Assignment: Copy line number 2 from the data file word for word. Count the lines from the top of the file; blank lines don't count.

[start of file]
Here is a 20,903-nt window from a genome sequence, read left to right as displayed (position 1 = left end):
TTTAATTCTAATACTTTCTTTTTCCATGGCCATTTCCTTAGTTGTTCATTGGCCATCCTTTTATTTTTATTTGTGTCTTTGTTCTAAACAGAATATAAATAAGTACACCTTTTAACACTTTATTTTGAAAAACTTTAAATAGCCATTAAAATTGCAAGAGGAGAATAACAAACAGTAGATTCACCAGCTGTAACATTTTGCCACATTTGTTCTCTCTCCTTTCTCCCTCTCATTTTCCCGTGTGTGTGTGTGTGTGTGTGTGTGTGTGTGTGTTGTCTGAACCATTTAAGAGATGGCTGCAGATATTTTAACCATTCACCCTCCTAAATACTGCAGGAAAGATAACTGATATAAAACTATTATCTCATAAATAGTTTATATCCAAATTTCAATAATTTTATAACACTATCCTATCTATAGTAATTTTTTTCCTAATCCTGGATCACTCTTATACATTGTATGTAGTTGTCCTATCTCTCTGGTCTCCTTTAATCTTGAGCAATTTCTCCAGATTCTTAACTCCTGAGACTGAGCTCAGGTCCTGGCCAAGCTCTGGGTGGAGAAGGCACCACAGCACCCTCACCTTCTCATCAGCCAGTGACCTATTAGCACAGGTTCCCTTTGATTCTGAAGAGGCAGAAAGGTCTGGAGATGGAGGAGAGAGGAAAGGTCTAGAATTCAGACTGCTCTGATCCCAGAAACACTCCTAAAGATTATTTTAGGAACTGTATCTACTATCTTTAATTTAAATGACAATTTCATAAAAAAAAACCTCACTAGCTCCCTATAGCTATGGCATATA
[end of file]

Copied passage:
TTTAATTCTAATACTTTCTTTTTCCATGGCCATTTCCTTAGTTGTTCATTGGCCATCCTTTTATTTTTATTTGTGTCTTTGTTCTAAACAGAATATAAATAAGTACACCTTTTAACACTTTATTTTGAAAAACTTTAAATAGCCATTAAAATTGCAAGAGGAGAATAACAAACAGTAGATTCACCAGCTGTAACATTTTGCCACATTTGTTCTCTCTCCTTTCTCCCTCTCATTTTCCCGTGTGTGTGTGTGTGTGTGTGTGTGTGTGTGTGTTGTCTGAACCATTTAAGAGATGGCTGCAGATATTTTAACCATTCACCCTCCTAAATACTGCAGGAAAGATAACTGATATAAAACTATTATCTCATAAATAGTTTATATCCAAATTTCAATAATTTTATAACACTATCCTATCTATAGTAATTTTTTTCCTAATCCTGGATCACTCTTATACATTGTATGTAGTTGTCCTATCTCTCTGGTCTCCTTTAATCTTGAGCAATTTCTCCAGATTCTTAACTCCTGAGACTGAGCTCAGGTCCTGGCCAAGCTCTGGGTGGAGAAGGCACCACAGCACCCTCACCTTCTCATCAGCCAGTGACCTATTAGCACAGGTTCCCTTTGATTCTGAAGAGGCAGAAAGGTCTGGAGATGGAGGAGAGAGGAAAGGTCTAGAATTCAGACTGCTCTGATCCCAGAAACACTCCTAAAGATTATTTTAGGAACTGTATCTACTATCTTTAATTTAAATGACAATTTCATAAAAAAAAACCTCACTAGCTCCCTATAGCTATGGCATATA